Rose Ruff received a frightening telegram on September 13 from her husband that read "Pappa kidnapped. No danger. Expect release today."
On Sunday, September 12 Rosenthal, Ruff, and two friends, Mr. and Mrs. Jack Zahler, were in an automobile, traveling from Cuernavaca to Mexico City, when it was overtaken by bandits. Everyone but Rosenthall was released. Ruff waited nervously in his hotel room for three days before a letter arrived, demanding that 20,000 pesos be delivered by horseback to a spot on the road near where Rosenthal had been kidnapped.
Ruff told officials at the American Embassy and the local police, and asked permission to delivery the ransom. But the Mexican authorities refused and sent two under-cover soldiers in hopes of capturing the gang. It was a fatal move.
On September 15 the bandits recognized the approaching men as troops. Not wanting to be captured with their hostage, they brutally murdered the elderly American with machetes.
A year later, almost to the day, Joseph Ruff died in his Woodmere, Long Island home. The Times noted "Mr. Ruff was much shaken by the experience [of Rosenthal's murder], but his family said last night that his death was due to other causes."
In 1929 17-year old Helen Protovin initiated a surprisingly early example of sexual harassment charges against Henry Kahn. The 41-year old was a resident buyer with offices in the Cable Building. She went to his office in February answering a want-ad for a stenographer. She was hired on the spot; but the next day "he made improper advances to her." The teen rushed out and went to the police. Kahn was arrested for disorderly conduct.
Although by now the greatest percentage of tenants were in the millinery business, there were at least two publishers here. Fairchild Publishing had moved in around the turn of the century. The publisher of journals related to the apparel, textile and home furnishings industries, its Women's Wear Daily, Daily News Record and The Retailing Daily became essential within the industries, and remain so into the 21st century.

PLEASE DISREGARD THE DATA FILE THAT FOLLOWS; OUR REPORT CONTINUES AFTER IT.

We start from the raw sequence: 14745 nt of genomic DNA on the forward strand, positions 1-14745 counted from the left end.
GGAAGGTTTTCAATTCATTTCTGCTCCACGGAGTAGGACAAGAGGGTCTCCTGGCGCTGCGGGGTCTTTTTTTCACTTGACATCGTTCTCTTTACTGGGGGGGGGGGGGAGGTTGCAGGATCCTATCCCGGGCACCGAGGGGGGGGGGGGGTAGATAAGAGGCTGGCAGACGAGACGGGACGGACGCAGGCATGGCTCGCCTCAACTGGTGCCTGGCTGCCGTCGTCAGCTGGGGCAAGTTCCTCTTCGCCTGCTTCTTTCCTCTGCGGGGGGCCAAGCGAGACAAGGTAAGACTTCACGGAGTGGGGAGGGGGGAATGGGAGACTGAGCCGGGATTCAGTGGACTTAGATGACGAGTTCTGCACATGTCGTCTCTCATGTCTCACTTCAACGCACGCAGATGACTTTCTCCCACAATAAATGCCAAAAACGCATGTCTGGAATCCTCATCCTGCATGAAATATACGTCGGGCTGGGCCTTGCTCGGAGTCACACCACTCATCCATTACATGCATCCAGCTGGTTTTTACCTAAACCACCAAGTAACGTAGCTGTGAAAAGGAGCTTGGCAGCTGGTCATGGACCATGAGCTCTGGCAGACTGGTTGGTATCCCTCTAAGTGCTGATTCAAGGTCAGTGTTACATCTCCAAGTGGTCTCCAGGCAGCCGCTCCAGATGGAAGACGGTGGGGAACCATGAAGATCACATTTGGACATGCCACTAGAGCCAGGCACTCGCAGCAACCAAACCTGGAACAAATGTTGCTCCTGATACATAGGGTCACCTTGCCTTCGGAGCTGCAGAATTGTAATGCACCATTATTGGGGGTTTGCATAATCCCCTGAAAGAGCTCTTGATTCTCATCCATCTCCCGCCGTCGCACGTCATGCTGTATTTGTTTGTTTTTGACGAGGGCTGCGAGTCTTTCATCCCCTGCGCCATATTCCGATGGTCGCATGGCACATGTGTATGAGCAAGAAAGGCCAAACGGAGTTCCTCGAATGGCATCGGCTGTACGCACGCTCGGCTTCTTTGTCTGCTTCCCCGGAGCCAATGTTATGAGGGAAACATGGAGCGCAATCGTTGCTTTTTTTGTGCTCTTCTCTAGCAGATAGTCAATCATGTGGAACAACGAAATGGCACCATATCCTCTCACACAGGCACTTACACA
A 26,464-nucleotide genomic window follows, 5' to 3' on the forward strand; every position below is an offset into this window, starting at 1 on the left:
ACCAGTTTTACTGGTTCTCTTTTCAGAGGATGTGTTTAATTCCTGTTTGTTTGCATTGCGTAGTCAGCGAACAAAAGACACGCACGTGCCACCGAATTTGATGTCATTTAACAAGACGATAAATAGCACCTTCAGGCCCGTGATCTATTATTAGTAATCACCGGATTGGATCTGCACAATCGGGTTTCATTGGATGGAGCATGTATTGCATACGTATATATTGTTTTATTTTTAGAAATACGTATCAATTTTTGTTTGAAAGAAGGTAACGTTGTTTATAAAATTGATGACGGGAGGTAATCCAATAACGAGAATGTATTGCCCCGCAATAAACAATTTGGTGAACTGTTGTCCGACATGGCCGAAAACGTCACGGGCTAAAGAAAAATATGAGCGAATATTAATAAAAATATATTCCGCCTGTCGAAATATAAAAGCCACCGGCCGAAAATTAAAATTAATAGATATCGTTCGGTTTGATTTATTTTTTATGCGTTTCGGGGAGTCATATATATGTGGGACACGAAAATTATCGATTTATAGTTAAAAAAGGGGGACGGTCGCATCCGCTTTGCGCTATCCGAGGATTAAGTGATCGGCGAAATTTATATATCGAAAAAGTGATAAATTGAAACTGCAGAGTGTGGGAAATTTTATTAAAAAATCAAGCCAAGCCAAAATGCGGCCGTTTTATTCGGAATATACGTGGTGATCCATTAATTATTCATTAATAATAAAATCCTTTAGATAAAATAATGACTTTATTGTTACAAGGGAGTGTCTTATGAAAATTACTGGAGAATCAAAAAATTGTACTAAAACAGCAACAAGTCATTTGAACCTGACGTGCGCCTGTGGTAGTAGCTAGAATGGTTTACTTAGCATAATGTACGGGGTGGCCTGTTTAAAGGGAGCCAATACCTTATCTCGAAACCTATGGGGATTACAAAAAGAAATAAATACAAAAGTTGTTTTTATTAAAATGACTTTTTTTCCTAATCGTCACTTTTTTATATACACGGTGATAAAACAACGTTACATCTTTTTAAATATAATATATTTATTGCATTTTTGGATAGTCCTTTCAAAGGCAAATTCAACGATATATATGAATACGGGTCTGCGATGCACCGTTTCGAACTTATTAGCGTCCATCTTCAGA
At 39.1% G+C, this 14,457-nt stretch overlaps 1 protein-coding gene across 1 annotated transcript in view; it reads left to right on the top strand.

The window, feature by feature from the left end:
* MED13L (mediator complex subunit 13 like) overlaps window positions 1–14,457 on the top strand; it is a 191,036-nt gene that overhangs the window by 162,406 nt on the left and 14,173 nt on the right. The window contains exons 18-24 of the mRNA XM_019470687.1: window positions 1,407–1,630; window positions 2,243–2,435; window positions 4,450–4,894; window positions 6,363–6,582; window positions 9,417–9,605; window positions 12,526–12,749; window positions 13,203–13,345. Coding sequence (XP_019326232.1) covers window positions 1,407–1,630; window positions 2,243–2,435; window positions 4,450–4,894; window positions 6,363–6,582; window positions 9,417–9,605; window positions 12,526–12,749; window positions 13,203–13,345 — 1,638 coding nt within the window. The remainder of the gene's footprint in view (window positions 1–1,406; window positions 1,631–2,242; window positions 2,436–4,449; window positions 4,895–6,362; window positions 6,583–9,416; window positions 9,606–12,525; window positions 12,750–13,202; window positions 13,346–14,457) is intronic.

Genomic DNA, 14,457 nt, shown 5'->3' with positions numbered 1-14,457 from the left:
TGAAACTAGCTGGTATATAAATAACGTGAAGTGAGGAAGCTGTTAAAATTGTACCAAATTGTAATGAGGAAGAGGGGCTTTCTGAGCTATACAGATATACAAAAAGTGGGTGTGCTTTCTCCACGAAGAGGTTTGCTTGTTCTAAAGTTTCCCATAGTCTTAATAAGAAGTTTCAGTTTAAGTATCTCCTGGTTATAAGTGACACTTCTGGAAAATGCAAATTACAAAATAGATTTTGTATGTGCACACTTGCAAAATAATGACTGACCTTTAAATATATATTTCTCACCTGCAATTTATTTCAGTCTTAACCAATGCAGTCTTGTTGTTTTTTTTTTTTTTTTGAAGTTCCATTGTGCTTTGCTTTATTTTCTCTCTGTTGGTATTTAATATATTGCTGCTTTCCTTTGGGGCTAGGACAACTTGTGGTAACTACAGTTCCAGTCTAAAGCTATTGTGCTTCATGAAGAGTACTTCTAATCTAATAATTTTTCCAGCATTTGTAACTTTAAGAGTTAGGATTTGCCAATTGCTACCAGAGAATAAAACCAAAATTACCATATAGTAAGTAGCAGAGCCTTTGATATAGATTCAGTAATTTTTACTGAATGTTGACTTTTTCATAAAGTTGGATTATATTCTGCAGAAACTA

The International Confectioner, founded by T. F. Harvey, was a trade journal for the candy and baking industries. It remained in the Cable Building for decades, until Harvey's son, George U. Harvey, was forced to sell in June 1931.
|By the Depression years the building had sprouted fire escapes. photo from the collection of the New York Public Library|
Things were hard for the owners of the Cable Building, as well, at the time. On January 12, 1930 The New York Times had reported "The eight-story commercial structure known as the Cable Building...will be sold at foreclosure proceedings on Jan. 30."
In the 1930s the United States saw a rise in Socialist and Communist organizations; one which sparked a backlash by conservative citizens. On September 1937 a newly formed group, the Knights of Progress, opened its headquarters in the Cable Building,
Lewis B. Smith, the head of the group, said it was "dedicated to Americanism" and intended to combat "any subversive activities, schemes or plans aimed at the sanctity and security of these United States of America." Among those targeted was President Franklin D. Roosevelt. In reporting on the opening of the headquarters on September 14, 1937, The New York Times wrote "Assailing the Communists in particular, Mr. Smith asserted that his organization would "definitely show a direct tie-up between the Communist party and the present New Deal Administration."
The change in the Noho neighborhood in the last half of the 20th century was perhaps best exemplified when the cavernous former machine rooms below ground were converted to the Angelika Film Center in 1989. Indicative of the trendy new neighborhood, the theater continues to screen independent and foreign films.
|The ambitious 1893 copper cornice, somewhat surprisingly, survives. photograph by the author|
The McKim, Mead & White structure survives nearly intact--an imposing presence on the Broadway and Houston Street corner after 125 years.
many thanks to reader Peter Alsen for suggesting this post.